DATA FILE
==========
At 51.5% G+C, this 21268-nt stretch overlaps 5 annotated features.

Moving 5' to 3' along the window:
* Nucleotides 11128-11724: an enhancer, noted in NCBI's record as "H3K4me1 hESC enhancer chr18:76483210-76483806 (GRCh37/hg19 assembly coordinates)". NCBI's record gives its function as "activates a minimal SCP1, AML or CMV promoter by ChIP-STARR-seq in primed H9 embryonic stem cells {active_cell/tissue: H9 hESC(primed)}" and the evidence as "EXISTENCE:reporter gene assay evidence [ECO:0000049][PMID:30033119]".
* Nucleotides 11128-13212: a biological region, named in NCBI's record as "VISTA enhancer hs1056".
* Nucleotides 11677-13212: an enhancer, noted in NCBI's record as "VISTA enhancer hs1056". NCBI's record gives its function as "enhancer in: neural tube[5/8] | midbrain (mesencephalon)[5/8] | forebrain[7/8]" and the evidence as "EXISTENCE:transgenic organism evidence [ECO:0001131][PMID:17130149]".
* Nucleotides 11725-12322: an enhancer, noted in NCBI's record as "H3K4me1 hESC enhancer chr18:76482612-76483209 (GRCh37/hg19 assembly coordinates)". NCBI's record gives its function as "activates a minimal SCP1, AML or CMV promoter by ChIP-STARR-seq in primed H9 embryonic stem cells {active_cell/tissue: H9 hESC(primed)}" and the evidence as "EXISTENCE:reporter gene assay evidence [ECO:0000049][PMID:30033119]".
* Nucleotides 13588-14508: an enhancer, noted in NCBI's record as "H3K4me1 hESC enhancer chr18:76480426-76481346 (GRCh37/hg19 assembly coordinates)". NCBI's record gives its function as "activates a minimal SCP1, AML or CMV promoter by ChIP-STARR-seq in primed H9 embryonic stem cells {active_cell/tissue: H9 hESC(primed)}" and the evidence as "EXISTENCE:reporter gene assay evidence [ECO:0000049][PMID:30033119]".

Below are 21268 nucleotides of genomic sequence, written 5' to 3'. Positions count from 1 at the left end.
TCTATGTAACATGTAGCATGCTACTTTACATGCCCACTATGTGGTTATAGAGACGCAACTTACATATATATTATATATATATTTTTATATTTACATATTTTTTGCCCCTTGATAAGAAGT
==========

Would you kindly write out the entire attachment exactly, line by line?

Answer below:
At 51.5% G+C, this 21268-nt stretch overlaps 5 annotated features.

Moving 5' to 3' along the window:
* Nucleotides 11128-11724: an enhancer, noted in NCBI's record as "H3K4me1 hESC enhancer chr18:76483210-76483806 (GRCh37/hg19 assembly coordinates)". NCBI's record gives its function as "activates a minimal SCP1, AML or CMV promoter by ChIP-STARR-seq in primed H9 embryonic stem cells {active_cell/tissue: H9 hESC(primed)}" and the evidence as "EXISTENCE:reporter gene assay evidence [ECO:0000049][PMID:30033119]".
* Nucleotides 11128-13212: a biological region, named in NCBI's record as "VISTA enhancer hs1056".
* Nucleotides 11677-13212: an enhancer, noted in NCBI's record as "VISTA enhancer hs1056". NCBI's record gives its function as "enhancer in: neural tube[5/8] | midbrain (mesencephalon)[5/8] | forebrain[7/8]" and the evidence as "EXISTENCE:transgenic organism evidence [ECO:0001131][PMID:17130149]".
* Nucleotides 11725-12322: an enhancer, noted in NCBI's record as "H3K4me1 hESC enhancer chr18:76482612-76483209 (GRCh37/hg19 assembly coordinates)". NCBI's record gives its function as "activates a minimal SCP1, AML or CMV promoter by ChIP-STARR-seq in primed H9 embryonic stem cells {active_cell/tissue: H9 hESC(primed)}" and the evidence as "EXISTENCE:reporter gene assay evidence [ECO:0000049][PMID:30033119]".
* Nucleotides 13588-14508: an enhancer, noted in NCBI's record as "H3K4me1 hESC enhancer chr18:76480426-76481346 (GRCh37/hg19 assembly coordinates)". NCBI's record gives its function as "activates a minimal SCP1, AML or CMV promoter by ChIP-STARR-seq in primed H9 embryonic stem cells {active_cell/tissue: H9 hESC(primed)}" and the evidence as "EXISTENCE:reporter gene assay evidence [ECO:0000049][PMID:30033119]".

Below are 21268 nucleotides of genomic sequence, written 5' to 3'. Positions count from 1 at the left end.
TCTATGTAACATGTAGCATGCTACTTTACATGCCCACTATGTGGTTATAGAGACGCAACTTACATATATATTATATATATATTTTTATATTTACATATTTTTTGCCCCTTGATAAGAAGT